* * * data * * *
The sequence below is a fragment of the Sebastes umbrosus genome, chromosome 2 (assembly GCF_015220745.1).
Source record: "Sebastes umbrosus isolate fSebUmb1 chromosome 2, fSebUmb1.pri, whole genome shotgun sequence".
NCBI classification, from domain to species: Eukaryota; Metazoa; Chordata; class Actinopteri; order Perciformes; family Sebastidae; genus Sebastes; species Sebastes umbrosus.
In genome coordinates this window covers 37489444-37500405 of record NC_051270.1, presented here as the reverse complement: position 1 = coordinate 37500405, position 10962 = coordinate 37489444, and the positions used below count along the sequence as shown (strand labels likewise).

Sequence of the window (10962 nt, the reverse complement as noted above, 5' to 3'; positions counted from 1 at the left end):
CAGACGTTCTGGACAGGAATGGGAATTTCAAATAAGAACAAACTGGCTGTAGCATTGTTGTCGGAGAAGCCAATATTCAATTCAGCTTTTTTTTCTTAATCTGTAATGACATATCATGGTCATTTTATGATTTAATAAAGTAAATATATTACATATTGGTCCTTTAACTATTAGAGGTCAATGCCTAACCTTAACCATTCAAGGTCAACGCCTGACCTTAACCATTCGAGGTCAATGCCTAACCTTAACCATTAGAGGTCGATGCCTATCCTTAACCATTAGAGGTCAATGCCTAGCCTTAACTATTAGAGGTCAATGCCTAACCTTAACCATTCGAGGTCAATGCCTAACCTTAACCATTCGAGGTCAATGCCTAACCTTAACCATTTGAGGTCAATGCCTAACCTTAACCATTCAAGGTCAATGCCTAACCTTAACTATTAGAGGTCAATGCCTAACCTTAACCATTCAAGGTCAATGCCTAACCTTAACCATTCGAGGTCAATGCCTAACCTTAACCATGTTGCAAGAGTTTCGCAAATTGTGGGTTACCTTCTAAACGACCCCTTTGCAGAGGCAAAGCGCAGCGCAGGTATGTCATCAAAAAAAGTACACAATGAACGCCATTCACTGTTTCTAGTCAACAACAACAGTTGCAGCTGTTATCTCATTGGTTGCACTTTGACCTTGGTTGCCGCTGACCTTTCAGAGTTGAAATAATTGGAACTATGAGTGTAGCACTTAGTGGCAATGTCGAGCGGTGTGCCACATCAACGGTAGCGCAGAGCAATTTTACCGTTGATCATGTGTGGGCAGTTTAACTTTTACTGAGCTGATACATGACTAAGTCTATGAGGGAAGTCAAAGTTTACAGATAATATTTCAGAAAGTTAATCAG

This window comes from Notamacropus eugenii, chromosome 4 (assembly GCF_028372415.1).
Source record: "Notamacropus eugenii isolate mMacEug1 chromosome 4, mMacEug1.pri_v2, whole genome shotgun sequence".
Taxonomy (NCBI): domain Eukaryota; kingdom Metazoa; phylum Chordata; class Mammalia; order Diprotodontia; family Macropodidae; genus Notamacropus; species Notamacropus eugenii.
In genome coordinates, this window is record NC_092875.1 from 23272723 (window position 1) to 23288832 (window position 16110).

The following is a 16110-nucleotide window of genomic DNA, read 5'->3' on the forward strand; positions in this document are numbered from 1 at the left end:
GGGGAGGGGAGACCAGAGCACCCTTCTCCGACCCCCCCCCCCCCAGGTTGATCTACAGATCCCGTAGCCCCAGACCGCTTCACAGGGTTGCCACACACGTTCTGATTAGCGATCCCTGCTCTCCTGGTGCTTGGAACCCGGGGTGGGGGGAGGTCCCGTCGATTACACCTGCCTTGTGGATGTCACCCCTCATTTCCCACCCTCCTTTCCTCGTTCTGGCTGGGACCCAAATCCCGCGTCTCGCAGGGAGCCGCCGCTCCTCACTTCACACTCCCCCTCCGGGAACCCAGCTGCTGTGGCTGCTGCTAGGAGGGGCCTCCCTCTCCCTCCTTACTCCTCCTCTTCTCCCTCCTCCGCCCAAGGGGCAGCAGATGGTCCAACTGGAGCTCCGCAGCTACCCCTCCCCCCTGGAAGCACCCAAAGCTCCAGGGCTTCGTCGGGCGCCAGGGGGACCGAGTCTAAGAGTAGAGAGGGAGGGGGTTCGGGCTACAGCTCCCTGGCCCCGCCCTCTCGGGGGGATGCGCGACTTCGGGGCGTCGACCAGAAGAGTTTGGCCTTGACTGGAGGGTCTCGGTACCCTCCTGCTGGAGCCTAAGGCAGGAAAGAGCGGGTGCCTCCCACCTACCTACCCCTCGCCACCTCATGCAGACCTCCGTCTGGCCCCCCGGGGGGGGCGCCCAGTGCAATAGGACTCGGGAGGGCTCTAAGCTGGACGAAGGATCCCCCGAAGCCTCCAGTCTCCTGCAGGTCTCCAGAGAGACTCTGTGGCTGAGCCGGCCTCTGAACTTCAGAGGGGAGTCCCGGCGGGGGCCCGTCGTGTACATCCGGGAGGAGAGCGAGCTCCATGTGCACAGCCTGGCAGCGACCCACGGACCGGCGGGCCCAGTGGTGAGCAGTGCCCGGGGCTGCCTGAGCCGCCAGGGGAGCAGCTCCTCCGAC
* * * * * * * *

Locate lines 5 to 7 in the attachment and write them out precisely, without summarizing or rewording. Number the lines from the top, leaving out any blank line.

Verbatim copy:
Sequence of the window (10962 nt, the reverse complement as noted above, 5' to 3'; positions counted from 1 at the left end):
CAGACGTTCTGGACAGGAATGGGAATTTCAAATAAGAACAAACTGGCTGTAGCATTGTTGTCGGAGAAGCCAATATTCAATTCAGCTTTTTTTTCTTAATCTGTAATGACATATCATGGTCATTTTATGATTTAATAAAGTAAATATATTACATATTGGTCCTTTAACTATTAGAGGTCAATGCCTAACCTTAACCATTCAAGGTCAACGCCTGACCTTAACCATTCGAGGTCAATGCCTAACCTTAACCATTAGAGGTCGATGCCTATCCTTAACCATTAGAGGTCAATGCCTAGCCTTAACTATTAGAGGTCAATGCCTAACCTTAACCATTCGAGGTCAATGCCTAACCTTAACCATTCGAGGTCAATGCCTAACCTTAACCATTTGAGGTCAATGCCTAACCTTAACCATTCAAGGTCAATGCCTAACCTTAACTATTAGAGGTCAATGCCTAACCTTAACCATTCAAGGTCAATGCCTAACCTTAACCATTCGAGGTCAATGCCTAACCTTAACCATGTTGCAAGAGTTTCGCAAATTGTGGGTTACCTTCTAAACGACCCCTTTGCAGAGGCAAAGCGCAGCGCAGGTATGTCATCAAAAAAAGTACACAATGAACGCCATTCACTGTTTCTAGTCAACAACAACAGTTGCAGCTGTTATCTCATTGGTTGCACTTTGACCTTGGTTGCCGCTGACCTTTCAGAGTTGAAATAATTGGAACTATGAGTGTAGCACTTAGTGGCAATGTCGAGCGGTGTGCCACATCAACGGTAGCGCAGAGCAATTTTACCGTTGATCATGTGTGGGCAGTTTAACTTTTACTGAGCTGATACATGACTAAGTCTATGAGGGAAGTCAAAGTTTACAGATAATATTTCAGAAAGTTAATCAG

This window comes from Notamacropus eugenii, chromosome 4 (assembly GCF_028372415.1).